At any rate, one such was Dr William Alexander Slater Royds. Misled by the ambiguous steer of his daughter, Kathleen Innes, we had taken her comments to mean that the doctors lived in the same house as did she, after her marriage to George Innes. We thus in turn unfortunately misled our readers

InnesFinally, serendipity took pity on us and led us to browse, once again, our collection of old post cards – Eureka! Realising it might be a mistake to emulate Archimedes in running through the streets of the village naked from our morning bath, we share our rapture with you instead through the written word, deeming it less likely to end in arrest and incarceration.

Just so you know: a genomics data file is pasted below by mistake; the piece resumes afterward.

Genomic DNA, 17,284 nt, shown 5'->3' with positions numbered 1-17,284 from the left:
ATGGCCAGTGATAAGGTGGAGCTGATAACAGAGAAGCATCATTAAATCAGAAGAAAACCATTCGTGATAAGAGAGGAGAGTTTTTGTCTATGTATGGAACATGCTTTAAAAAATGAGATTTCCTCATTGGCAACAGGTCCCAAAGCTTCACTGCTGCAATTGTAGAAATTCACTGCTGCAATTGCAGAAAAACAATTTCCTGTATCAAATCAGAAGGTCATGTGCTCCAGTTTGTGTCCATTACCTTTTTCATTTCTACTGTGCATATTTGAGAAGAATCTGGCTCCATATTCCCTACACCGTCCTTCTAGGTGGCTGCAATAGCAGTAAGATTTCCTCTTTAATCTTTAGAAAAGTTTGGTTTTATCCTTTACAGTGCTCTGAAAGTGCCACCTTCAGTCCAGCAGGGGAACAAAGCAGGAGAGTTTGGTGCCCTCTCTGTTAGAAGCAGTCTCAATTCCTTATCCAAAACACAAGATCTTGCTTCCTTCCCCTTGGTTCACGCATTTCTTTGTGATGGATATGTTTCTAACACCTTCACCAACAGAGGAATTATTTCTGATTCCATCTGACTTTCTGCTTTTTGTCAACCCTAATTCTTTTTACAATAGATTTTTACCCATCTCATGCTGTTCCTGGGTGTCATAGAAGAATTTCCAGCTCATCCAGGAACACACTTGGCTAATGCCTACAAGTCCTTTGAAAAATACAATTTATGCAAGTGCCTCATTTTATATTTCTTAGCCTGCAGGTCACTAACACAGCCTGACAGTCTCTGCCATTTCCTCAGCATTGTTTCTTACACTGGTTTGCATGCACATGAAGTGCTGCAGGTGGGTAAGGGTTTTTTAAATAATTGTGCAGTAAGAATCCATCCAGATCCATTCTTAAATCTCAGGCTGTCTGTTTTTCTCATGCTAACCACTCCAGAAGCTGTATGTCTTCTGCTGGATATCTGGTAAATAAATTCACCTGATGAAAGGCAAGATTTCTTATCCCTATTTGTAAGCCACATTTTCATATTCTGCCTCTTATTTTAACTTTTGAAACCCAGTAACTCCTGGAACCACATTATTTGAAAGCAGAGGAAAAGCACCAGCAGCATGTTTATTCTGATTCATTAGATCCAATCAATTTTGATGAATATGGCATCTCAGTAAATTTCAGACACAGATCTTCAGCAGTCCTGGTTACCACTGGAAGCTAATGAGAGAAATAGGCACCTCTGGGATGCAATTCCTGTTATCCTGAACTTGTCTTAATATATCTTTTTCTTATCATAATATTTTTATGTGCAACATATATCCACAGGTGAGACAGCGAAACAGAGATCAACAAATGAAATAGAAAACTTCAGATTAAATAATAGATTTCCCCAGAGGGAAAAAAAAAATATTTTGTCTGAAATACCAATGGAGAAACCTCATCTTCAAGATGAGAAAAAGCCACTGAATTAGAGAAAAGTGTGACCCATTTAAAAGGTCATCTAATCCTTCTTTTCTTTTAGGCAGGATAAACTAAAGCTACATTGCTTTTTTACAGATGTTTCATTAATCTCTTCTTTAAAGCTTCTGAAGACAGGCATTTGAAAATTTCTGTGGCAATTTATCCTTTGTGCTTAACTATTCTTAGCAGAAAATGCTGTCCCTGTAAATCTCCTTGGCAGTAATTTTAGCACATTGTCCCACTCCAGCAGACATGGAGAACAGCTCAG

Doctors house

Ordnance Survey 1875

The doctor’s house is on the right hand side of the map, parallel to the road, to the left of ‘676’. It has since been demolished and replaced with two modern houses. We are told there was a small doctor’s surgery in the grounds – this seems likely to be the pink rectangle next to the winterbourne stream.

 Farewell To Dr Royds and welcome to Dr Cardwell

Dr Thomas Cardwell moved into the house some time in 1914, according to Kathleen Innes, so we shall assume that this was before Christmas. According to the directory of the General Medical Council, he qualified in 1882, and obtained the MRCS and LRCP (Edinburgh 1885).